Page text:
Image Credit: Smithsonian Magazine

The thing that struck Virginia the most riding through the broken streets was the jubilation of the Russians. Despite their haggard appearance, “the Russians were happy—with an almost indescribably wild joy. They were in Berlin. In this German capital lies their true revenge for Leningrad and Stalingrad, for Sevastopol and Moscow.” Their troops were singing and laughing their way into their final battle.

A group of Russian officers even welcomed the American trio, who they called “Amerikanskis,” to join the festivities. Everyone raised a toast to Truman, Roosevelt, Stalin and Churchill and where Virginia danced to music from their Victrola until she was “puffing from the exertion.”

What Virginia was able to capture was unlike any other glimpse from other correspondents, not only because she seized on the rare occasion to enter the city two weeks before any other war correspondent would. Other accounts from the war talked about the fighting like it was a distant war, a war overseas, a war for the noble cause. For the Russians, this war was at home. Soldiers had lost loved ones, their cities had been destroyed, their hope nearly lost to despair. (Check out my Night Witches post for more on this.) This final push into Berlin meant so much more to the Russians than simply the noble cause. Virginia was overcome by the way they “[fought] like mad and play with a sort of barbaric abandon,” and she expressed a desire to “join the Russian Army and try to help and take Berlin.”

Conversely, she was able to witness the fear radiating from the Germans, describing one woman with “circles under her eyes so deep and dark they could have been etched there with lamp black.” She described the smell of the air as that of “cordite and the dead” and that “as I write, the Russians’ artillery is pounding the heart of the city with a barrage…the earth shakes.”

It was the moment millions had fought years to get to and she was one of the only people witnessing it. To her, it was “the story of the most exciting thing that could ever happen to a newspaper reporter.”

Despite the magnitude of her story, the Army was not too pleased by her little stunt. The War Department had the only method of technology to get her story back overseas but the Army censors refused to pass it on to the States and pulled her credentials, putting a stop to her reporting for the small but momentous remainder of the war. She was furious after her countless protests were ignored. She called the whole series of events “the greatest exhibition of bungling I ever saw in my life.”

It wasn’t until after V-E Day was declared that the story was published in newspapers around the country, and, by that point, it wasn’t exactly news anymore. Nonetheless, Virginia’s visceral account captivated and impressed readers. “The Seattle Times” called it a “journalistic glory undimmed by the shabby treatment accorded by the Army censors.” She was even awarded a full year’s salary for her work by her editor, Joseph Pulitzer II.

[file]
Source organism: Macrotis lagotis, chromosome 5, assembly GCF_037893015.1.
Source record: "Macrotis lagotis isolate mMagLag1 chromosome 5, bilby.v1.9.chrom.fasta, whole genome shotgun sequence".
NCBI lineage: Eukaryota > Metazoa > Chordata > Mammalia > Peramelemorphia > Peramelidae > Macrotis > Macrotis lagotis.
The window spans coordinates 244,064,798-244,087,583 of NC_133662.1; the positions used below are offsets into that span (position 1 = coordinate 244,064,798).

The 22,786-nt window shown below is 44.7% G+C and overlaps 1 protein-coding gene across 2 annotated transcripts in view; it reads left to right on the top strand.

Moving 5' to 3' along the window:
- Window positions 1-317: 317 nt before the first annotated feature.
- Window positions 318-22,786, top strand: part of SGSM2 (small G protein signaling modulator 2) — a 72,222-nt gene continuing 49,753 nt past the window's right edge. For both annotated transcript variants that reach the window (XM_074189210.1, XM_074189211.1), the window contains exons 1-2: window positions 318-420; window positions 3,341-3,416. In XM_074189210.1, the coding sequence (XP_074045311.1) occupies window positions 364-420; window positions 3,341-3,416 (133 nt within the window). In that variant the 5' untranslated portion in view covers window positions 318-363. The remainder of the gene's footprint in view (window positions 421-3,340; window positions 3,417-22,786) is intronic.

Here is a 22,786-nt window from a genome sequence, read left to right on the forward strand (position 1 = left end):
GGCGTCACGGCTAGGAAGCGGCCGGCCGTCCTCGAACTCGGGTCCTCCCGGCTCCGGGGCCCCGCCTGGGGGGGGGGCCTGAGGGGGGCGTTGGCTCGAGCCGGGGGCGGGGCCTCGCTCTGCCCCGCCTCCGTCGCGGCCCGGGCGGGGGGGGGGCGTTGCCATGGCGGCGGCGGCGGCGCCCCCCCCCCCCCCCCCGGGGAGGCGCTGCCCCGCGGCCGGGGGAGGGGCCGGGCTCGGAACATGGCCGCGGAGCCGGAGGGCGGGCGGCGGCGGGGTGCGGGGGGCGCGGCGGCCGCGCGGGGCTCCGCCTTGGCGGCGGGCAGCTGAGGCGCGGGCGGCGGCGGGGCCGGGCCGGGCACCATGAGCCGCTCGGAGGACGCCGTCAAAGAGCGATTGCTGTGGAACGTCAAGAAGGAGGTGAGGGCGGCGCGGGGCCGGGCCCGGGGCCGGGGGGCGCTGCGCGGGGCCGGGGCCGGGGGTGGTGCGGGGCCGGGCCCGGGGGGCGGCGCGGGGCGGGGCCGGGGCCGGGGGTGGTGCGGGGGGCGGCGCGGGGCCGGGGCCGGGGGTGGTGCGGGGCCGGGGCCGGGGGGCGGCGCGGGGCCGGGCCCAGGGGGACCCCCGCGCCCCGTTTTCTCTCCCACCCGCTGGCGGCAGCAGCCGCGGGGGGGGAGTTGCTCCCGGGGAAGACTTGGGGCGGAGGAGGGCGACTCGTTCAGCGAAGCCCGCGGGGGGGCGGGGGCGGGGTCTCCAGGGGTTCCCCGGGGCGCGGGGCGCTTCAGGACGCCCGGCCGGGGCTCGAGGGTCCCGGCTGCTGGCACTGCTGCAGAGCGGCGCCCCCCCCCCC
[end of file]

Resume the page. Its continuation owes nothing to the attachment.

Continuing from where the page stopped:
Image Credit: The Historical Society of Quincy & Adams County

Sadly, like many female journalists coming back from the war with hugely successful pieces, the male majority within the newspaper’s staff made it nearly impossible to continue the high-level work she craved. She was back to the same old fluffy assignments that she despised, despite the fact that she was now a nationally-acclaimed star reporter.

She moved to New York where she had more room to write the kinds of features she wanted to, such as art, politics and profiles. However, when she moved back to St. Louis and was assigned an advice column called “Martha Carr” which would feature neighborhood gossip and problematic marriages, she retired from journalism, never writing again.

She moved to Missouri, settled down on a farm and died in 1980 at the age of 72 as one of the most accomplished but now forgotten war correspondents in history.

Obviously war-torn Berlin on the brink of surrender has little to do with a minor car/bus accident and Virginia Irwin is a far more inspiring figure than a fifth-grader who spent all of her hard-earned Biztown Buzz salary on stress balls made out of balloons and rice from the “Health Center,” but I think that there is an important connection there. Seize the moment. Understand that you are the only person with your perspective and your talent and if there is something or someone in your way, screw them. Even if, as in my case, that person is yourself and that voice inside your head telling you that you aren’t good enough. Screw that voice and screw you for believing it. All you have to do is keep reminding yourself that you were the CEO of the Biztown motherf***ing Buzz and that you can do anything.